open a message queue


#include <mqueue.h>
mqd_t mq_open( const char *name, int oflag, ... )


mq_open() opens a message queue referred to by name, and returns a message-queue descriptor by which the queue can be referenced in the future. If the message queue with the given name doesn't exist, mq_open() examines the third and fourth arguments:

The arguments are used as described below.

All message queues exist in the Mqueue namespace (/dev/mqueue). Any leading slash present in name is removed, and any other slashes are converted to periods (.). Neither the message queue namespace nor the node of the message queue server should be prepended to name. Thus, a name of either /dev/mqueue/my_mqueue or //71/my_mqueue produces undesirable results. To address the request to a message queue server on a different node, the desired node number should be set in the environment variable MQ_NODE.
One of the following must be specified in oflags:

In addition, you can add the following constants with an OR operation, to produce the following effects:

If the queue with the given name doesn't exist, this flag instructs the server to create a new message queue and assign name to it.

If this flag is specified, then the third and fourth parameters of mq_open() are examined (see mode and attr, below). The only time that an mq_open() call with O_CREAT may fail is if a message queue is opened, and later unlinked, but never closed. Like their file counterparts, an unlinked queue that hasn't yet been closed must continue to exist. For this reason, an attempt to re-create such a message queue fails, and errno is set to ENOENT.

If both O_EXCL and O_CREAT are set, and a message queue name exists, the call fails, and sets errno to EBUSY. Otherwise, the queue is created normally. If O_EXCL is set without O_CREAT, it's ignored.
Under normal message queue operation, an mq_send() or mq_receive() could block (if the message queue is full or empty, respectively). If this flag is set, these calls never block. If the queue isn't in a condition to perform the given call, then errno is set to EAGAIN, and the call returns an error.
If the queue name is to be created, then the new queue has the file permission bits as specified in mode. If any bits are set other than file permission bits, they are ignored. Read and write permissions are analogous to receive and send permissions, respectively; execute permissions are ignored.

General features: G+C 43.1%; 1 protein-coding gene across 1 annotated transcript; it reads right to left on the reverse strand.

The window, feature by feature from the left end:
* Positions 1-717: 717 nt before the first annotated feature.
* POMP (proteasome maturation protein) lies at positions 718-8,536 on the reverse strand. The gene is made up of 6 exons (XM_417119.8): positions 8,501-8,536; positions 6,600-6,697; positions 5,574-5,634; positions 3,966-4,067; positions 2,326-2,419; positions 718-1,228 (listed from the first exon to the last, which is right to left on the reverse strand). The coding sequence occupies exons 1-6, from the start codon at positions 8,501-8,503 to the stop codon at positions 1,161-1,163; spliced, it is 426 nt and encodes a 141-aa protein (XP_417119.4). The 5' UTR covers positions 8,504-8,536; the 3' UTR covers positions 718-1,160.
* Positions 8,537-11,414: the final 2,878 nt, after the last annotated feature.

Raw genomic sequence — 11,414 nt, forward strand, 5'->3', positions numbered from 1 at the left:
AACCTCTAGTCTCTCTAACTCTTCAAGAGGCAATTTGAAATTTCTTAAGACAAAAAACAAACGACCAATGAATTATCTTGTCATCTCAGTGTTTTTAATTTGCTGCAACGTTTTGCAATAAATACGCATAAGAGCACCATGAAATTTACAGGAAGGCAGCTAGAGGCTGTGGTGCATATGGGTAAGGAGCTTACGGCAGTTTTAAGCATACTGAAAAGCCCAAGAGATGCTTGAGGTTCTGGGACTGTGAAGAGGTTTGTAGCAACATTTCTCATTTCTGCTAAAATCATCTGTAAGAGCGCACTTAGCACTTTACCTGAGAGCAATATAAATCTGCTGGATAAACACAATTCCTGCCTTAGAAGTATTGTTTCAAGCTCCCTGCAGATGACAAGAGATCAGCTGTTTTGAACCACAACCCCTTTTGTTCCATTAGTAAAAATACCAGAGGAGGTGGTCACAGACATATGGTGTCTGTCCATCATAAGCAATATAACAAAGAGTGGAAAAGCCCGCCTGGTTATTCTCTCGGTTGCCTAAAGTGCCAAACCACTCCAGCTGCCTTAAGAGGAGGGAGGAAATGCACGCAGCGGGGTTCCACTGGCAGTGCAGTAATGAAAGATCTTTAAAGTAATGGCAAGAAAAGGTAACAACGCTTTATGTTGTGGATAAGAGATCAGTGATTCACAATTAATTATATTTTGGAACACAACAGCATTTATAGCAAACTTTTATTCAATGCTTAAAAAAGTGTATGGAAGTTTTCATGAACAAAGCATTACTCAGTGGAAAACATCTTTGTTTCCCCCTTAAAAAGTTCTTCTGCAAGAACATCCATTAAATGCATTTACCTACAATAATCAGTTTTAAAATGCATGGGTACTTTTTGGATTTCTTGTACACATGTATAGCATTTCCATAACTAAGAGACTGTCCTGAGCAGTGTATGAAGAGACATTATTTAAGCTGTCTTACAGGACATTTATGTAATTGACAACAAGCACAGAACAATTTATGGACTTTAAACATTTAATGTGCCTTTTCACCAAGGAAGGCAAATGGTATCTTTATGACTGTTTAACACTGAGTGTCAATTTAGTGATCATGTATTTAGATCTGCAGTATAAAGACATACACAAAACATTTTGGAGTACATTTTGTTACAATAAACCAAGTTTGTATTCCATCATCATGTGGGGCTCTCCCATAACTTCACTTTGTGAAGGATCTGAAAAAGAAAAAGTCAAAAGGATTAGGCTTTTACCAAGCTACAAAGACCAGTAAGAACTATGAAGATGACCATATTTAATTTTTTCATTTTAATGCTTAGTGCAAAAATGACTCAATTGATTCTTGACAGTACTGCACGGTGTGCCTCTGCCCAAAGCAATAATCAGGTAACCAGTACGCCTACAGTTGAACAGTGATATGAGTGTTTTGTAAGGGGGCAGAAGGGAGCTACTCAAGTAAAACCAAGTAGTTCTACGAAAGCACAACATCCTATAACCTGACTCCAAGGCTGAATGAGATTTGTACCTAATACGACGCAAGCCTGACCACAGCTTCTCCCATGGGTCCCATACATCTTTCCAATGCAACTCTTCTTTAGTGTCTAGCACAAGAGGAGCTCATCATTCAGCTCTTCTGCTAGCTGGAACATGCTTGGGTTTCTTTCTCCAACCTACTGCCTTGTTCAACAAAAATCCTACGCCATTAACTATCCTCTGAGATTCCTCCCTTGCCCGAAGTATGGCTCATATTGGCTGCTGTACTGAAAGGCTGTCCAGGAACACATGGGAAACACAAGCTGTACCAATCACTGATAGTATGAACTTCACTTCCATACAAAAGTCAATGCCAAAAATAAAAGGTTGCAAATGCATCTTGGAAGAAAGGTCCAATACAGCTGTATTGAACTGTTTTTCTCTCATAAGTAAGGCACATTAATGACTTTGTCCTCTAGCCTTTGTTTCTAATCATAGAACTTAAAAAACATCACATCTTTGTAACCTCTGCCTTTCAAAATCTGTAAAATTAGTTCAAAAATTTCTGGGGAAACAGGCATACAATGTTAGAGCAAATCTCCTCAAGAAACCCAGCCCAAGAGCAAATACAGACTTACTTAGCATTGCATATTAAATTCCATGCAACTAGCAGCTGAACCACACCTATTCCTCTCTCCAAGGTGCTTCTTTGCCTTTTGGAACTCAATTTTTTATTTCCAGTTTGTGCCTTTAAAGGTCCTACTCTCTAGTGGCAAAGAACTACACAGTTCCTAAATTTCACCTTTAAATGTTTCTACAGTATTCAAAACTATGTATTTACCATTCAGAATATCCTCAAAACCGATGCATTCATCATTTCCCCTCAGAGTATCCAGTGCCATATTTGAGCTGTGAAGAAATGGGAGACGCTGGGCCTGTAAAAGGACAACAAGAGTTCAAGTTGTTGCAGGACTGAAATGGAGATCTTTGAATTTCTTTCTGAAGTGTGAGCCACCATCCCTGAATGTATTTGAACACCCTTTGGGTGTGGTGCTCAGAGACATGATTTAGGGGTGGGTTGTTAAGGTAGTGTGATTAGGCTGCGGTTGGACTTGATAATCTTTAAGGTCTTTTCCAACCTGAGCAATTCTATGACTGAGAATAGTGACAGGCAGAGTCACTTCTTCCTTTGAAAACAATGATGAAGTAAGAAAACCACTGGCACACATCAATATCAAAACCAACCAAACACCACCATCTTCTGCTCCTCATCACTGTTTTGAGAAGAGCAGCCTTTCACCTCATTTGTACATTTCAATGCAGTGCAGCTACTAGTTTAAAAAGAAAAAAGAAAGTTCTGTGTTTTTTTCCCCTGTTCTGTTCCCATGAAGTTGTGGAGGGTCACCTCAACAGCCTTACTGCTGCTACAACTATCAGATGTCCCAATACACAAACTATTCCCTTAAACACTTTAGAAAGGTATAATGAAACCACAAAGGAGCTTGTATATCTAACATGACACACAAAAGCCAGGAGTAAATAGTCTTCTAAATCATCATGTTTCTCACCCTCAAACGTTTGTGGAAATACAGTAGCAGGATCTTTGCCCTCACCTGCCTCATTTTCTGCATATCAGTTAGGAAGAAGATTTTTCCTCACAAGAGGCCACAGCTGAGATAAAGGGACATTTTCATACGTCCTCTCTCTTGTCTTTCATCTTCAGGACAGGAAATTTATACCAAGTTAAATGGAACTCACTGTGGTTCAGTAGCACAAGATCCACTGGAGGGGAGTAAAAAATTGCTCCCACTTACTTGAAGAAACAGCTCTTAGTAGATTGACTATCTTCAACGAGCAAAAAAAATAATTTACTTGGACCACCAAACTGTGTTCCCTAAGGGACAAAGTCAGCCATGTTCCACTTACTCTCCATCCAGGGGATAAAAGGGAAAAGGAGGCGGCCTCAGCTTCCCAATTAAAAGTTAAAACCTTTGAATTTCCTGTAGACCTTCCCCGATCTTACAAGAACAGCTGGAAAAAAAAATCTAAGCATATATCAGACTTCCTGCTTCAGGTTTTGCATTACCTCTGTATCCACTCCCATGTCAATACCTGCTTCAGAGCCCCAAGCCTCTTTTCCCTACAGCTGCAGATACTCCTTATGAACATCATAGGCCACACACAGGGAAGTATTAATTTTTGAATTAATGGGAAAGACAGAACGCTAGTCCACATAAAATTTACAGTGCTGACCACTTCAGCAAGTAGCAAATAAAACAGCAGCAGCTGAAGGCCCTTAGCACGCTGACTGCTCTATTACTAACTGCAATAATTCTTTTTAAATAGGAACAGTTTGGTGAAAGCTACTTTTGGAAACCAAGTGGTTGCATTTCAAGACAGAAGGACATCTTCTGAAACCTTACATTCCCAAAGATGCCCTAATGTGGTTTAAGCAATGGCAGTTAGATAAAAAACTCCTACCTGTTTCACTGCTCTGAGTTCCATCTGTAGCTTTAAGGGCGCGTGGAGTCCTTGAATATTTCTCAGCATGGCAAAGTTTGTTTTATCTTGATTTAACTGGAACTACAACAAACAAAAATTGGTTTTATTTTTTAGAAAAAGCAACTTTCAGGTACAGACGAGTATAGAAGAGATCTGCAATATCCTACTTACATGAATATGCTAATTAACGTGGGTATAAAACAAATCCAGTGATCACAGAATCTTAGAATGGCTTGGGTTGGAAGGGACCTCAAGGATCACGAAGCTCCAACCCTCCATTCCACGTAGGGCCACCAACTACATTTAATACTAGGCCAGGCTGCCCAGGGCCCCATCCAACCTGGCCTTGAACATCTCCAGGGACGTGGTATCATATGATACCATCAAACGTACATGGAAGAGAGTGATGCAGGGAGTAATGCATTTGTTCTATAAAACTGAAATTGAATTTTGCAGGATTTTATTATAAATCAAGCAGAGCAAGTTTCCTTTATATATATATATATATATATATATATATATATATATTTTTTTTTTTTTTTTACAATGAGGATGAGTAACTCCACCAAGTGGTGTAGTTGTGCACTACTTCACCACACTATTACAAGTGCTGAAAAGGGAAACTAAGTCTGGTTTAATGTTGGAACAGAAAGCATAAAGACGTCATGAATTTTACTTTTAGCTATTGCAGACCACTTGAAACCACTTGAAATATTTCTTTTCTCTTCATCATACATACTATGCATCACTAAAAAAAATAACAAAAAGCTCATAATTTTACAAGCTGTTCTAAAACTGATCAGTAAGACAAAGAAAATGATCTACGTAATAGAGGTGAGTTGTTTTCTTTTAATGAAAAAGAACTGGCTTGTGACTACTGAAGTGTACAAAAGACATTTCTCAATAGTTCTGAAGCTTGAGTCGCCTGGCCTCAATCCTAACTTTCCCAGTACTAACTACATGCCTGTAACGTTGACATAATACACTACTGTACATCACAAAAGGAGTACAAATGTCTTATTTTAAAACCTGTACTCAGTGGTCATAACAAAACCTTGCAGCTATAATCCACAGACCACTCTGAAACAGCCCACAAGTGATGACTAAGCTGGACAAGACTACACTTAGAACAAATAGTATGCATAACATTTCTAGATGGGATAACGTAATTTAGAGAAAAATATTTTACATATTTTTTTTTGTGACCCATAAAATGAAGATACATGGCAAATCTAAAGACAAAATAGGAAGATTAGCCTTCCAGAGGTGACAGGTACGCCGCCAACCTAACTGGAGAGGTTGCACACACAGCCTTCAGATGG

Like mode, this argument is only examined if the queue name is to be created. It's a pointer to an mq_attr structure that's to contain the attributes for the new queue. If this is NULL, the following default attributes are used (provided that no defaults were specified when starting the message queue server):
Variable Default value
mq_maxmsg 1024
mq_msgsize 4096
mq_flags 0

According to the POSIX 1003.4 documentation, if the attr pointer is non-NULL, then the new queue adopts the mq_maxmsg and mq_msgsize of attr. However, no mention is made of consultation of the mq_flags field. In the QNX implementation, the mq_flags field is consulted. This is due to the fact that some of the extended QNX options cannot be changed at runtime, and must be specified on creation. See the entry for mq_setattr() for the meaning of these flags.

Calling open() with a name that resolves to one in the message queue server's path-name space (for example, /dev/mqueue/my_queue) is equivalent to calling mq_open() with name set to the last component of the pathname (for example, mq_queue). If the queue doesn't exist, and O_CREAT was specified in the oflag to open(), then the default mq_attr structure is used.


If the queue was successfully created, a valid message queue descriptor is returned. If not, -1 is returned, and errno is set.


If the mq_open() function fails, errno may be set to one of the following values:

This value indicates one of the following:
O_CREAT and O_EXCL have been specified in oflag, and the queue name exists.
The operation was interrupted by a signal.
This value indicates one of the following:
Too many file descriptors are in use by the calling process.
The length of name exceeds PATH_MAX.
O_CREAT hasn't been set, and the queue name doesn't exist.
The message queue server has run out of memory.


POSIX 1003.4 with extensions

Interrupt handler No
Signal handler Yes, but modifies errno
Thread No


In order to use the mq_... functions, you must:

See also:

errno, mq_close(), mq_getattr(), mq_notify(), mq_receive(), mq_send(), mq_setattr(), mq_unlink(), open()

chapter on POSIX.4 message queues